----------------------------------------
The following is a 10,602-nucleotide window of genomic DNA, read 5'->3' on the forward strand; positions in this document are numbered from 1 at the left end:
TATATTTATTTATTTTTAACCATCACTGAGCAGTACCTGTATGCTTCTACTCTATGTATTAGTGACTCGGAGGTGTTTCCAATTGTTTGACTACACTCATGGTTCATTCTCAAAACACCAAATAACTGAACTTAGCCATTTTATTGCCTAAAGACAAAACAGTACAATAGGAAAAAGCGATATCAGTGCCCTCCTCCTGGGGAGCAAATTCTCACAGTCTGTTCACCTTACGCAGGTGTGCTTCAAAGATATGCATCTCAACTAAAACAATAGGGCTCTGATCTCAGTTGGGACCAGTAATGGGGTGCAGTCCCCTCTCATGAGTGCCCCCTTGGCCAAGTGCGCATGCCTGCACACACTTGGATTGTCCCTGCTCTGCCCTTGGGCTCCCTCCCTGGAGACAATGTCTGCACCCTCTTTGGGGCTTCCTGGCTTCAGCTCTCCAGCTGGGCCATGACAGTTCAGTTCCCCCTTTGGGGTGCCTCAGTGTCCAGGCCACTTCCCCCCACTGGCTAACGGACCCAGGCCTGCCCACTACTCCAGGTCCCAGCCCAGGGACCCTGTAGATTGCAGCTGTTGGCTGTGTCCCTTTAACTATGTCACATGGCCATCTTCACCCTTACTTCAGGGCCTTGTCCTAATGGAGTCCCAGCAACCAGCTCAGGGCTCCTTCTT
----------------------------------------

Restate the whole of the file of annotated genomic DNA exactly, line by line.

The following is a 10,602-nucleotide window of genomic DNA, read 5'->3' on the forward strand; positions in this document are numbered from 1 at the left end:
TATATTTATTTATTTTTAACCATCACTGAGCAGTACCTGTATGCTTCTACTCTATGTATTAGTGACTCGGAGGTGTTTCCAATTGTTTGACTACACTCATGGTTCATTCTCAAAACACCAAATAACTGAACTTAGCCATTTTATTGCCTAAAGACAAAACAGTACAATAGGAAAAAGCGATATCAGTGCCCTCCTCCTGGGGAGCAAATTCTCACAGTCTGTTCACCTTACGCAGGTGTGCTTCAAAGATATGCATCTCAACTAAAACAATAGGGCTCTGATCTCAGTTGGGACCAGTAATGGGGTGCAGTCCCCTCTCATGAGTGCCCCCTTGGCCAAGTGCGCATGCCTGCACACACTTGGATTGTCCCTGCTCTGCCCTTGGGCTCCCTCCCTGGAGACAATGTCTGCACCCTCTTTGGGGCTTCCTGGCTTCAGCTCTCCAGCTGGGCCATGACAGTTCAGTTCCCCCTTTGGGGTGCCTCAGTGTCCAGGCCACTTCCCCCCACTGGCTAACGGACCCAGGCCTGCCCACTACTCCAGGTCCCAGCCCAGGGACCCTGTAGATTGCAGCTGTTGGCTGTGTCCCTTTAACTATGTCACATGGCCATCTTCACCCTTACTTCAGGGCCTTGTCCTAATGGAGTCCCAGCAACCAGCTCAGGGCTCCTTCTT